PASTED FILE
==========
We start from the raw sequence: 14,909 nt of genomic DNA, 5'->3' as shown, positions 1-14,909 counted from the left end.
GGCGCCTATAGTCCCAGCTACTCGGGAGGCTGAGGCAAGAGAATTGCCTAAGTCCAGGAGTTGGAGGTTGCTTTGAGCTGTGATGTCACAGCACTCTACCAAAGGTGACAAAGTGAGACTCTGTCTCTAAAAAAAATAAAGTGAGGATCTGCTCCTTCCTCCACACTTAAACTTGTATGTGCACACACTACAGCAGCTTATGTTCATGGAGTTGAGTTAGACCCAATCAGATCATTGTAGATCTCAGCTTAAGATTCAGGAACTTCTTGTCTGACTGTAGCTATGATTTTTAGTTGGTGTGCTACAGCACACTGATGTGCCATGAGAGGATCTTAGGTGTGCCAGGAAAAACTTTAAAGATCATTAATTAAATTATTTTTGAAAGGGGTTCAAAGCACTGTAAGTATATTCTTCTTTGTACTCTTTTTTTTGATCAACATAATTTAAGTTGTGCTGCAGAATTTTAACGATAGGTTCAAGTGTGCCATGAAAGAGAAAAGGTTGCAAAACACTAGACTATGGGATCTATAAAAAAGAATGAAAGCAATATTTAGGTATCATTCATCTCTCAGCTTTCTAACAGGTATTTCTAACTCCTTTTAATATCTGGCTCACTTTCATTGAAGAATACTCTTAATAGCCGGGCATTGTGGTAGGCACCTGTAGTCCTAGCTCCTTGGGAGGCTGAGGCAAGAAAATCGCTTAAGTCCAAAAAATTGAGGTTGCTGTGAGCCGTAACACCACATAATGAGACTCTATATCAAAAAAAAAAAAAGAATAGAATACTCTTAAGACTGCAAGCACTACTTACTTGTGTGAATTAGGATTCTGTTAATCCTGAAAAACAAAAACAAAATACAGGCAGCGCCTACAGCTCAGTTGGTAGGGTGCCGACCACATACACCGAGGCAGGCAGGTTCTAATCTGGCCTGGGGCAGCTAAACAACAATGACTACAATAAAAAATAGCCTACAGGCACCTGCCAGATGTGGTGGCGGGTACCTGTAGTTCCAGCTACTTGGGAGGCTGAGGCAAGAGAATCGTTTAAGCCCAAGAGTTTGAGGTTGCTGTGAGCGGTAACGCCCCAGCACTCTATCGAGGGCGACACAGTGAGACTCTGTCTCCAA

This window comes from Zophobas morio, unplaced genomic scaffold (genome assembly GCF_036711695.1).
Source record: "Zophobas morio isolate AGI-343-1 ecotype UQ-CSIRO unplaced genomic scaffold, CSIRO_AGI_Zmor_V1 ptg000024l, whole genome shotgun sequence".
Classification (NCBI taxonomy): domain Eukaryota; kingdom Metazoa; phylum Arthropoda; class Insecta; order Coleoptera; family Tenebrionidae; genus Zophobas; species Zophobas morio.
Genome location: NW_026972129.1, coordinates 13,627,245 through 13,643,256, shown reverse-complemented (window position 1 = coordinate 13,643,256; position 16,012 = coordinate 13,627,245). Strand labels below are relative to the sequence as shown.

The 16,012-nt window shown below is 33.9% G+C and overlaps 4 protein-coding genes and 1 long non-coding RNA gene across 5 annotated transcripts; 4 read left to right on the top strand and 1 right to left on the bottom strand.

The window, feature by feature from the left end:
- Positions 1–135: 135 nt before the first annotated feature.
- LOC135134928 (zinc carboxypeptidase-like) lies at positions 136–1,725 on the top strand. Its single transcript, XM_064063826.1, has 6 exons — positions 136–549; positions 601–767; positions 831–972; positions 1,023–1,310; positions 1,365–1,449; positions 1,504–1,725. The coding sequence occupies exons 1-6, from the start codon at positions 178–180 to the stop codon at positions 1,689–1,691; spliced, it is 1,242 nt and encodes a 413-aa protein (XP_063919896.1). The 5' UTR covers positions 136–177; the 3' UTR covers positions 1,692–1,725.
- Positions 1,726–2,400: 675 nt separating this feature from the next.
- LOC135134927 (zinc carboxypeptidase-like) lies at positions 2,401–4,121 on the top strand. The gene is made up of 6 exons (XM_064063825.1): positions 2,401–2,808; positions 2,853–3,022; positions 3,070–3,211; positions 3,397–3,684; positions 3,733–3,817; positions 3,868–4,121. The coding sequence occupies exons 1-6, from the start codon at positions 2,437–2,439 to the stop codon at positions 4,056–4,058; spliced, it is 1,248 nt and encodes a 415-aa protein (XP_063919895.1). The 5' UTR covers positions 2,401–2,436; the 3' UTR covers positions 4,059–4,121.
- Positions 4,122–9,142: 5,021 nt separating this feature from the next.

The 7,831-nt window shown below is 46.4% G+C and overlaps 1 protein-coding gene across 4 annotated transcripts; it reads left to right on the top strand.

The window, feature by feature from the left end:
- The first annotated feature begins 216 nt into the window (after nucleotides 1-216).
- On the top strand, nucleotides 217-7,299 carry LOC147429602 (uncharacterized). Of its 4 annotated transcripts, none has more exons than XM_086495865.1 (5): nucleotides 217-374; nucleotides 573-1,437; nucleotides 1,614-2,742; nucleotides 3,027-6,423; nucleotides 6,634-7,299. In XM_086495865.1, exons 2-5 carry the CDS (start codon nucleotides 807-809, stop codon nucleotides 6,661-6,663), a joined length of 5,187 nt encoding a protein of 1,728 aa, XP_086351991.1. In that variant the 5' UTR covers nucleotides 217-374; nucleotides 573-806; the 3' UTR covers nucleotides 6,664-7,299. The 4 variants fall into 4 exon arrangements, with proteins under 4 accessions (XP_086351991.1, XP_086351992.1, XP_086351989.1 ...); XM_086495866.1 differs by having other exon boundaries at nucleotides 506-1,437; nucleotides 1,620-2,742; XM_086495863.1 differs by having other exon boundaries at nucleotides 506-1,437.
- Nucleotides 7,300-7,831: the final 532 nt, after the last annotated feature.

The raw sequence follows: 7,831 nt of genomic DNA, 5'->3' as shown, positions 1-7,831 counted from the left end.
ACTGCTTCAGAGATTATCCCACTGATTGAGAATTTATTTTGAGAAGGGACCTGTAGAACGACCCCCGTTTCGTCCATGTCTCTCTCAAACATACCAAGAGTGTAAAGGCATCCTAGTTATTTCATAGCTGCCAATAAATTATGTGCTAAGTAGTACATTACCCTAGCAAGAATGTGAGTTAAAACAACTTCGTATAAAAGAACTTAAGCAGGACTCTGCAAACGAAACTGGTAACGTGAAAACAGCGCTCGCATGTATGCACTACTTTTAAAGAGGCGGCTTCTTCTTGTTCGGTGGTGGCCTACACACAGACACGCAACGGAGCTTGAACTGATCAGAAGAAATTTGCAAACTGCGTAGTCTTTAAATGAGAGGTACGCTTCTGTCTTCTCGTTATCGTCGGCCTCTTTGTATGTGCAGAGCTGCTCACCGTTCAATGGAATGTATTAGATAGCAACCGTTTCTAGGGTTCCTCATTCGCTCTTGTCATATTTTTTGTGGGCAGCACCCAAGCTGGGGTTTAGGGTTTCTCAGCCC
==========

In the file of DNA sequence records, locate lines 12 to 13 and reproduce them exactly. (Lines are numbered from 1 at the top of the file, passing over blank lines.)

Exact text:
- LOC135134927 (zinc carboxypeptidase-like) lies at positions 2,401–4,121 on the top strand. The gene is made up of 6 exons (XM_064063825.1): positions 2,401–2,808; positions 2,853–3,022; positions 3,070–3,211; positions 3,397–3,684; positions 3,733–3,817; positions 3,868–4,121. The coding sequence occupies exons 1-6, from the start codon at positions 2,437–2,439 to the stop codon at positions 4,056–4,058; spliced, it is 1,248 nt and encodes a 415-aa protein (XP_063919895.1). The 5' UTR covers positions 2,401–2,436; the 3' UTR covers positions 4,059–4,121.
- Positions 4,122–9,142: 5,021 nt separating this feature from the next.